Many government agencies expect that 5G is a technology that could support the popular vision of smart and connected cities where services are supercharged through a network of mobile devices, computers and sensors everywhere around us. To realize the full potential of cloud computing platforms and Internet of things (IoT) applications, 5G technology is a potential game-changer.
As a disruptive technology, 5G may spell the end for the legacy systems, protocols and infrastructure that support our current public service delivery infrastructure.
Ultra-fast 5G infrastructure has the potential to connect government buildings, vehicles and equipment in near real-time. The result is a generation of smarter, faster government services far beyond the limitations of today’s technology. Since future smart-city infrastructures will rely on real-time communications, a 5G-powered internet of things (IoT) in the cloud is a necessary foundation to build upon.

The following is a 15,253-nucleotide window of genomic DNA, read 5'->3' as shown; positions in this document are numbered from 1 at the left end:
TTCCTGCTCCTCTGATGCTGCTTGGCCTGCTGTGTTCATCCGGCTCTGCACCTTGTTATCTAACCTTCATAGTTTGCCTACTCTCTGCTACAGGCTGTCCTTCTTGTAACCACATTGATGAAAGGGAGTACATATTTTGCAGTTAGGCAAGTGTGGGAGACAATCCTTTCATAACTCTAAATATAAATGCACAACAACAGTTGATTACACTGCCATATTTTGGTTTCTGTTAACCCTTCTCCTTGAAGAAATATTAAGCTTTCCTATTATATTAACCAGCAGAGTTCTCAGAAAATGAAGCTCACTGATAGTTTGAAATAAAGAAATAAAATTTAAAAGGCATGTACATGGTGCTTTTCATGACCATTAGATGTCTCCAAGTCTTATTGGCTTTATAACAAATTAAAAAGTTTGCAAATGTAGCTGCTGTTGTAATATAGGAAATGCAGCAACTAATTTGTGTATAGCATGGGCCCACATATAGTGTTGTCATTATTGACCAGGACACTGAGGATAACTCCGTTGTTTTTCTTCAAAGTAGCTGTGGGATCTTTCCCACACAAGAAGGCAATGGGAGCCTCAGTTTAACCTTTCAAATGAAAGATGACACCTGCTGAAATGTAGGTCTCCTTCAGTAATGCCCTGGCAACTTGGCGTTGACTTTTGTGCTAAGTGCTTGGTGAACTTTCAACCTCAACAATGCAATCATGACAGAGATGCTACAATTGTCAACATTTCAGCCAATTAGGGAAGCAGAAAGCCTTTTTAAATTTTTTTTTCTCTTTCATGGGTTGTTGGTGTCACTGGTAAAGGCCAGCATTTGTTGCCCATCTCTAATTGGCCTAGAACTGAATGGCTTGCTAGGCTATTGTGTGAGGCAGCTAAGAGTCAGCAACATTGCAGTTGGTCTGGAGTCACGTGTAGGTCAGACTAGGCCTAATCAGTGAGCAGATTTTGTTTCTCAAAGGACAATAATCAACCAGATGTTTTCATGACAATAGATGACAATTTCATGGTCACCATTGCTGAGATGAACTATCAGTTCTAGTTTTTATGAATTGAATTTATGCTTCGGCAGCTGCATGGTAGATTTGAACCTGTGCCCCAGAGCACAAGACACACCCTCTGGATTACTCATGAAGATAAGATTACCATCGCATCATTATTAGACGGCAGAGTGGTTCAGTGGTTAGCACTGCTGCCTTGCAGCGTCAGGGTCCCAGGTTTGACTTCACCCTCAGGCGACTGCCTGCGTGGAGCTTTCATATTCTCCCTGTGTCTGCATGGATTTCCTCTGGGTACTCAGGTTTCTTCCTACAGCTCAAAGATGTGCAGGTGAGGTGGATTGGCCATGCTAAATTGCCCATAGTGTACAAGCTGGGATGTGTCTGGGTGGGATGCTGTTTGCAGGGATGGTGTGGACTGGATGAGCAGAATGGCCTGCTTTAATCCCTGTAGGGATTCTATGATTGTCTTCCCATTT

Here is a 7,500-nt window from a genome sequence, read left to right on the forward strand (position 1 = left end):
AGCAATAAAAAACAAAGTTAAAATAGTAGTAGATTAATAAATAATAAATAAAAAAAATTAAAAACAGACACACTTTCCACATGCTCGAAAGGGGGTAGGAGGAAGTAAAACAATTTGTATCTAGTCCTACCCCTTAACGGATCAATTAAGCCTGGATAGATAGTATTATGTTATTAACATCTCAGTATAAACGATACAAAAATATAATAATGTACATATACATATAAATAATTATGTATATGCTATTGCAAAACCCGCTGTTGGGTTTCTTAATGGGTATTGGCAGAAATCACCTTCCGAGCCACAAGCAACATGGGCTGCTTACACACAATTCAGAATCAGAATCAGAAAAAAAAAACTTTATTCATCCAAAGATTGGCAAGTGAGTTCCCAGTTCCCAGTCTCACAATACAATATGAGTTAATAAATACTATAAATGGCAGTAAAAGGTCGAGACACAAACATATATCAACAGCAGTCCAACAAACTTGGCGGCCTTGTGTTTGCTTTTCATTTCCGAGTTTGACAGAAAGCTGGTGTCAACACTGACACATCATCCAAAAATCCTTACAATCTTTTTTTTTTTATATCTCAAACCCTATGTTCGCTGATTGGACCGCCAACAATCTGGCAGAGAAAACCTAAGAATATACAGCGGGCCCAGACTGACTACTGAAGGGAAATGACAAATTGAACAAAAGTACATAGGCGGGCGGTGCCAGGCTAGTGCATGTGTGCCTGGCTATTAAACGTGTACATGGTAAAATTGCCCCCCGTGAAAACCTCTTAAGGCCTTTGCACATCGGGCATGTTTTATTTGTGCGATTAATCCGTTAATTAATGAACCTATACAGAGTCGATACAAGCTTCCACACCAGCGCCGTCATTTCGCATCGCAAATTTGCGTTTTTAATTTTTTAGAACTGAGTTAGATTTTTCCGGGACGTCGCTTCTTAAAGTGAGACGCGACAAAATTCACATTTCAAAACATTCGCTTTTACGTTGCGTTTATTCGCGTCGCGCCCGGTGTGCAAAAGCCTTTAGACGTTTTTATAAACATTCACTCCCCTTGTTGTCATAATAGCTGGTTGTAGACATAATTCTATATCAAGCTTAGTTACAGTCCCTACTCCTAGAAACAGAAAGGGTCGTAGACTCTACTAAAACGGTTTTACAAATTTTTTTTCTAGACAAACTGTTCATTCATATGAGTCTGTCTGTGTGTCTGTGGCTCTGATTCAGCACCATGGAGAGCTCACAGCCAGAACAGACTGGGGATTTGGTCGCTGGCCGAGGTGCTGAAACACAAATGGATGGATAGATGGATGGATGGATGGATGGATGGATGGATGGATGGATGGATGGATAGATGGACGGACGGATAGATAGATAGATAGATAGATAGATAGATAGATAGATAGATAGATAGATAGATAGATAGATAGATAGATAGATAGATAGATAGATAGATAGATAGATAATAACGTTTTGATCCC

Speed: 5G delivers the biggest leap forward in network speed to date. The catapult from 4G to 5G is accelerating internet speeds up to 100 times faster than current networks.
For comparison, at 4G speeds, it currently takes about seven minutes to download a movie in HD. On 5G, that time is reduced to about six seconds, potentially saving users nearly 24 hours of download time per month according to PC Magazine. Certainly, 5G can be a game-changer for government services like 911 calls and fire departments in terms of significantly faster communications and response times. Features like location-based routing reduce the need for 911 call transfers to speed connections, according to T-Mobile.